Portrait of Dr. John M. W. Davidson, as found in Miles Kenan Womack Jr.'s, Gadsden: A Florida County in Word and Picture, Quincy, Florida: Gadsden County Bicentennial Commission, 1976, p. 65.
In 1843, Dr. John M. W. Davidson of Gadsden County began recording medical recipes and treatments in a small, leather-bound notebook.
Davidson was a family practitioner and farmer who lived and worked in Gadsden County for more than 50 years. The 126-page journal reveals a glimpse of the knowledge and concerns of a pioneer physician in early Florida, including recipes for medicines, diet supplements, tinctures, salves, and treatments for illnesses as varied as colic and typhoid fever.
Noticeably absent from Davidson's journal (though we can assume not from his attention altogether) were treatments of yellow fever, which had ravaged population centers in Florida, including nearby Tallahassee, St. Joseph, and Apalachicola only two years earlier.
"As much black snakeroot as you can grasp between the thumb &
middle finger, steep in one quart of Iemaca rum 48 hours. One pound
new nails (free from rust) steeped in one quart of cider vinegar"
Davidson was one of early Gadsden County's most prominent and active citizens, serving as mayor of Quincy, Florida, in 1849. [i] Davidson helped found Quincy's first school and served on the board of trustees for The Quincy Academy. He and his wife also operated a school for Gadsden County's female students. Davidson helped establish Gadsden County's first Presbyterian Church, Old Philadelphia, in 1828 soon after his arrival, and was an original "elder" of the First Presbyterian Church of Quincy, established in 1838. [ii]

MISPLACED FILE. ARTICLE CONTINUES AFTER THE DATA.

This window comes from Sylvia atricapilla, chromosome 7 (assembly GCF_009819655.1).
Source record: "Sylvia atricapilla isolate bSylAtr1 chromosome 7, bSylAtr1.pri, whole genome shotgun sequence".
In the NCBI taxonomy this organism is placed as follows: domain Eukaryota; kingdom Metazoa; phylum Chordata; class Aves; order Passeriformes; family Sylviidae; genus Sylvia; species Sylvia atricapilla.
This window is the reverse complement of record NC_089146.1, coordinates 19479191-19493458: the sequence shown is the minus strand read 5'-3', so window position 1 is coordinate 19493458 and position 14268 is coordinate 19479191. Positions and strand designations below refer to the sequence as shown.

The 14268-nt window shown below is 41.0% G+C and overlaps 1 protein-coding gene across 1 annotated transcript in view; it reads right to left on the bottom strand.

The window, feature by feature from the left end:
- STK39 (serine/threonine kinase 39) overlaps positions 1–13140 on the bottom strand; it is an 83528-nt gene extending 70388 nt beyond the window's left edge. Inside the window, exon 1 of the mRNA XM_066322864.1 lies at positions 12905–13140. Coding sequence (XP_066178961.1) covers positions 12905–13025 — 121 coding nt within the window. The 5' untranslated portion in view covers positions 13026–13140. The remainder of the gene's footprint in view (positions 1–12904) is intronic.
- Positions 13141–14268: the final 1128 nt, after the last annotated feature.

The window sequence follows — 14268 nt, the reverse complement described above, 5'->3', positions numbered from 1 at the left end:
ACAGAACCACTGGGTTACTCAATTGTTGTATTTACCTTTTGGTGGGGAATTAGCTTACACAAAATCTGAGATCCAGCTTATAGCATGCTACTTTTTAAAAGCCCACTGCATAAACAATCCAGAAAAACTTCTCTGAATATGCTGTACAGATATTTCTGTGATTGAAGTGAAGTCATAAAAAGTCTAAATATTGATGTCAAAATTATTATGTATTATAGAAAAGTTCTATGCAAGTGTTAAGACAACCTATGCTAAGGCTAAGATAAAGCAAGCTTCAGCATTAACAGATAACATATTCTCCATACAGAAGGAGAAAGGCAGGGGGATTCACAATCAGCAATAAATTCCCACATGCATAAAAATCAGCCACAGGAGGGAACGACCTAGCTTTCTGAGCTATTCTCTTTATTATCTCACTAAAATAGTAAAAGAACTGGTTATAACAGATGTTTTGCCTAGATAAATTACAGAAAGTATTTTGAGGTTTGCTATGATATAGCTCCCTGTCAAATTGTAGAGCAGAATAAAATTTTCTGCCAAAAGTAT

Davidson's journal exhibits knowledge of chemistry and showcases his education, including the use of Latin and French notes and excerpts. The citations included with many of the prescriptions and recipes indicate wide scholarly and professional reading and Davidson's willingness to experiment as he sought suitable treatments for his patients. In a few instances, Davidson includes his impressions of the efficacy of a treatment or approach.
"Mercury & Iodine"
Davidson employed apothecary symbols to denote measurements throughout the journal. While his notations were at times inconsistent, over the course of two years writing the journal, Davidson scrupulously ordered most of the entries and appears to have edited some with later information or corrections.
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